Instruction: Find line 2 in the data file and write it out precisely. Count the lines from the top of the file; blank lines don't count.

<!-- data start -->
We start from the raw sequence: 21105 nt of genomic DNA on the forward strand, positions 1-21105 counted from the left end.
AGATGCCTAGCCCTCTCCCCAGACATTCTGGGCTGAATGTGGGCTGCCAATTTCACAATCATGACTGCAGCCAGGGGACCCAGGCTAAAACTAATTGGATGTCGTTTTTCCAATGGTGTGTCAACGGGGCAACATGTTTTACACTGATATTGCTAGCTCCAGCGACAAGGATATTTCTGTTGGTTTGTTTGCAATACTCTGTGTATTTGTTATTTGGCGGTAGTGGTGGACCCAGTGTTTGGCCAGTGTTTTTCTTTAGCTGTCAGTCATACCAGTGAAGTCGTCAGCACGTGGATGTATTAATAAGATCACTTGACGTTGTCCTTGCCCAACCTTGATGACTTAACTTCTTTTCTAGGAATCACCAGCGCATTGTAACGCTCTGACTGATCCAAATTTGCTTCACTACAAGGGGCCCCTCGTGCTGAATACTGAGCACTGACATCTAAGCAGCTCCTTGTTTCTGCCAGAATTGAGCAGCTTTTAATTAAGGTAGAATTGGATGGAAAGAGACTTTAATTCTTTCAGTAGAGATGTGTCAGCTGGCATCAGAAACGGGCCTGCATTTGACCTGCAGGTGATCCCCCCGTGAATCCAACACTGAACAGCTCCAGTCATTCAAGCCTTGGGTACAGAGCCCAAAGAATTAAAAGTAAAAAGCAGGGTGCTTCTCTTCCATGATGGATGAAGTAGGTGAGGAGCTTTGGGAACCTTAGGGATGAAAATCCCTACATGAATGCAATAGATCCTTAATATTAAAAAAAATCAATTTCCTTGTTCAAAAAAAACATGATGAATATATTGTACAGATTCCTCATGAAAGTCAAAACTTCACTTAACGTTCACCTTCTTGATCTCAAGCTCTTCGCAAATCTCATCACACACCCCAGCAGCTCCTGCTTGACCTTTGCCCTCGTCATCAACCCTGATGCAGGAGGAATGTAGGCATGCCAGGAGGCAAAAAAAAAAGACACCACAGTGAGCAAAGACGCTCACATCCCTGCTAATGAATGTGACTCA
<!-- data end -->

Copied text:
AGATGCCTAGCCCTCTCCCCAGACATTCTGGGCTGAATGTGGGCTGCCAATTTCACAATCATGACTGCAGCCAGGGGACCCAGGCTAAAACTAATTGGATGTCGTTTTTCCAATGGTGTGTCAACGGGGCAACATGTTTTACACTGATATTGCTAGCTCCAGCGACAAGGATATTTCTGTTGGTTTGTTTGCAATACTCTGTGTATTTGTTATTTGGCGGTAGTGGTGGACCCAGTGTTTGGCCAGTGTTTTTCTTTAGCTGTCAGTCATACCAGTGAAGTCGTCAGCACGTGGATGTATTAATAAGATCACTTGACGTTGTCCTTGCCCAACCTTGATGACTTAACTTCTTTTCTAGGAATCACCAGCGCATTGTAACGCTCTGACTGATCCAAATTTGCTTCACTACAAGGGGCCCCTCGTGCTGAATACTGAGCACTGACATCTAAGCAGCTCCTTGTTTCTGCCAGAATTGAGCAGCTTTTAATTAAGGTAGAATTGGATGGAAAGAGACTTTAATTCTTTCAGTAGAGATGTGTCAGCTGGCATCAGAAACGGGCCTGCATTTGACCTGCAGGTGATCCCCCCGTGAATCCAACACTGAACAGCTCCAGTCATTCAAGCCTTGGGTACAGAGCCCAAAGAATTAAAAGTAAAAAGCAGGGTGCTTCTCTTCCATGATGGATGAAGTAGGTGAGGAGCTTTGGGAACCTTAGGGATGAAAATCCCTACATGAATGCAATAGATCCTTAATATTAAAAAAAATCAATTTCCTTGTTCAAAAAAAACATGATGAATATATTGTACAGATTCCTCATGAAAGTCAAAACTTCACTTAACGTTCACCTTCTTGATCTCAAGCTCTTCGCAAATCTCATCACACACCCCAGCAGCTCCTGCTTGACCTTTGCCCTCGTCATCAACCCTGATGCAGGAGGAATGTAGGCATGCCAGGAGGCAAAAAAAAAAGACACCACAGTGAGCAAAGACGCTCACATCCCTGCTAATGAATGTGACTCA